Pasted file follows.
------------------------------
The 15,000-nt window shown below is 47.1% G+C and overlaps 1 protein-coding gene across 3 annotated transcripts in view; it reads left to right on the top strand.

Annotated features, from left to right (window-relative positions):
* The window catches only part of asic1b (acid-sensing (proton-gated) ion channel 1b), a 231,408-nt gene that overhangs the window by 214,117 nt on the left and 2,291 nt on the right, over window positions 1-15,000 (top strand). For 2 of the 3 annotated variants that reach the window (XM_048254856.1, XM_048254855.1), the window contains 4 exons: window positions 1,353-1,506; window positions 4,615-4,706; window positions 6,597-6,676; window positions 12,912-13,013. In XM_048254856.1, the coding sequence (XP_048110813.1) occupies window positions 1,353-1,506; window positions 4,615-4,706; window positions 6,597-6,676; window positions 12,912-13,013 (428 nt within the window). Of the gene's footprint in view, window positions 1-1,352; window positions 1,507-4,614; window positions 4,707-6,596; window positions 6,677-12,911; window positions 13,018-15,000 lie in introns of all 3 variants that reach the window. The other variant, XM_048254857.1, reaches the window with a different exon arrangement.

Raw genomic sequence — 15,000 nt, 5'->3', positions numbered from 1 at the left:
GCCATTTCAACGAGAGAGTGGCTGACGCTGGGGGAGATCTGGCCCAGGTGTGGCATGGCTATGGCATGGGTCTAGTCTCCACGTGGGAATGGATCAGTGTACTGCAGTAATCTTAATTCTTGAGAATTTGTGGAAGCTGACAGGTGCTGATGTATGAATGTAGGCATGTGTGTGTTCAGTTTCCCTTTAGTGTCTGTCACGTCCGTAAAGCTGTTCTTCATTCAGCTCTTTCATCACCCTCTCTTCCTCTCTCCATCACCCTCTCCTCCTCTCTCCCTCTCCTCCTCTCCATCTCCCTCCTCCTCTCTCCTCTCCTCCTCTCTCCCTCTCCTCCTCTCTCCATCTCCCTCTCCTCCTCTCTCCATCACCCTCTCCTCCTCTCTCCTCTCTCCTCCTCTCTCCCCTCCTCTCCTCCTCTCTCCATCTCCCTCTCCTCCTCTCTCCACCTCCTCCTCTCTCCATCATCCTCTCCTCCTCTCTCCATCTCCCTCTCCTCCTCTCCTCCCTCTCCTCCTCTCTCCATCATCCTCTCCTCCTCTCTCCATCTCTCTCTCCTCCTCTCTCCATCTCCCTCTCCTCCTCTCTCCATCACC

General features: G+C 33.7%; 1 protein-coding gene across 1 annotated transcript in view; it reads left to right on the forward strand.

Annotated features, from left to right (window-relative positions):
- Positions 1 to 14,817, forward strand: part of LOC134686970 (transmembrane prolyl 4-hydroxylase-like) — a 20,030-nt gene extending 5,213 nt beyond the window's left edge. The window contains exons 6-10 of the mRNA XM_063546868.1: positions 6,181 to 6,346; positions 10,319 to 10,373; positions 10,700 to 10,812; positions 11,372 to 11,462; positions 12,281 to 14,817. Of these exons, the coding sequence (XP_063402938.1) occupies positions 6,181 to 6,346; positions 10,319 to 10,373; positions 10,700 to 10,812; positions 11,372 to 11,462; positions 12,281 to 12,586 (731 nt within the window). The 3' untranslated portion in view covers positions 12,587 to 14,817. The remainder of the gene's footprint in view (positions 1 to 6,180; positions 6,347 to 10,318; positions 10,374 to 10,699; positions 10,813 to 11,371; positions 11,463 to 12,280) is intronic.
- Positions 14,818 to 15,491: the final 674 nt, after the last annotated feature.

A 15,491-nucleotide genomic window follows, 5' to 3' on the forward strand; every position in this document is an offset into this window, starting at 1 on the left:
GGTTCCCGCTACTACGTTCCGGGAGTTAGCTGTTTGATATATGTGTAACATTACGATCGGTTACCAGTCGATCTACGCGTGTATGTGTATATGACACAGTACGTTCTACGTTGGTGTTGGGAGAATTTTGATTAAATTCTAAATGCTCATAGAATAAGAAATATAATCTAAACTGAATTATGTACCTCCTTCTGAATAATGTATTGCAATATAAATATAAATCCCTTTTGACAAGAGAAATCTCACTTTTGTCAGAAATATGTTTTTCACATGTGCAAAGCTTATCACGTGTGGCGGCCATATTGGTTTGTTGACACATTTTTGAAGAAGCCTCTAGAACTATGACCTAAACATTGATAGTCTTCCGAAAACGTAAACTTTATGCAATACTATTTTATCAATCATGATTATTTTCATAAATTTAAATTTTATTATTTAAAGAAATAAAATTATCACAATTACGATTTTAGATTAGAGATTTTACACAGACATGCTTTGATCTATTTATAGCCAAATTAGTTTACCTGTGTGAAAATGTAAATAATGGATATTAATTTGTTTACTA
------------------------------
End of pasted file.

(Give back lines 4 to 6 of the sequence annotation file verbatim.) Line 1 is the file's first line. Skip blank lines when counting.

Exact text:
Raw genomic sequence — 15,000 nt, 5'->3', positions numbered from 1 at the left:
GCCATTTCAACGAGAGAGTGGCTGACGCTGGGGGAGATCTGGCCCAGGTGTGGCATGGCTATGGCATGGGTCTAGTCTCCACGTGGGAATGGATCAGTGTACTGCAGTAATCTTAATTCTTGAGAATTTGTGGAAGCTGACAGGTGCTGATGTATGAATGTAGGCATGTGTGTGTTCAGTTTCCCTTTAGTGTCTGTCACGTCCGTAAAGCTGTTCTTCATTCAGCTCTTTCATCACCCTCTCTTCCTCTCTCCATCACCCTCTCCTCCTCTCTCCCTCTCCTCCTCTCCATCTCCCTCCTCCTCTCTCCTCTCCTCCTCTCTCCCTCTCCTCCTCTCTCCATCTCCCTCTCCTCCTCTCTCCATCACCCTCTCCTCCTCTCTCCTCTCTCCTCCTCTCTCCCCTCCTCTCCTCCTCTCTCCATCTCCCTCTCCTCCTCTCTCCACCTCCTCCTCTCTCCATCATCCTCTCCTCCTCTCTCCATCTCCCTCTCCTCCTCTCCTCCCTCTCCTCCTCTCTCCATCATCCTCTCCTCCTCTCTCCATCTCTCTCTCCTCCTCTCTCCATCTCCCTCTCCTCCTCTCTCCATCACC

General features: G+C 33.7%; 1 protein-coding gene across 1 annotated transcript in view; it reads left to right on the forward strand.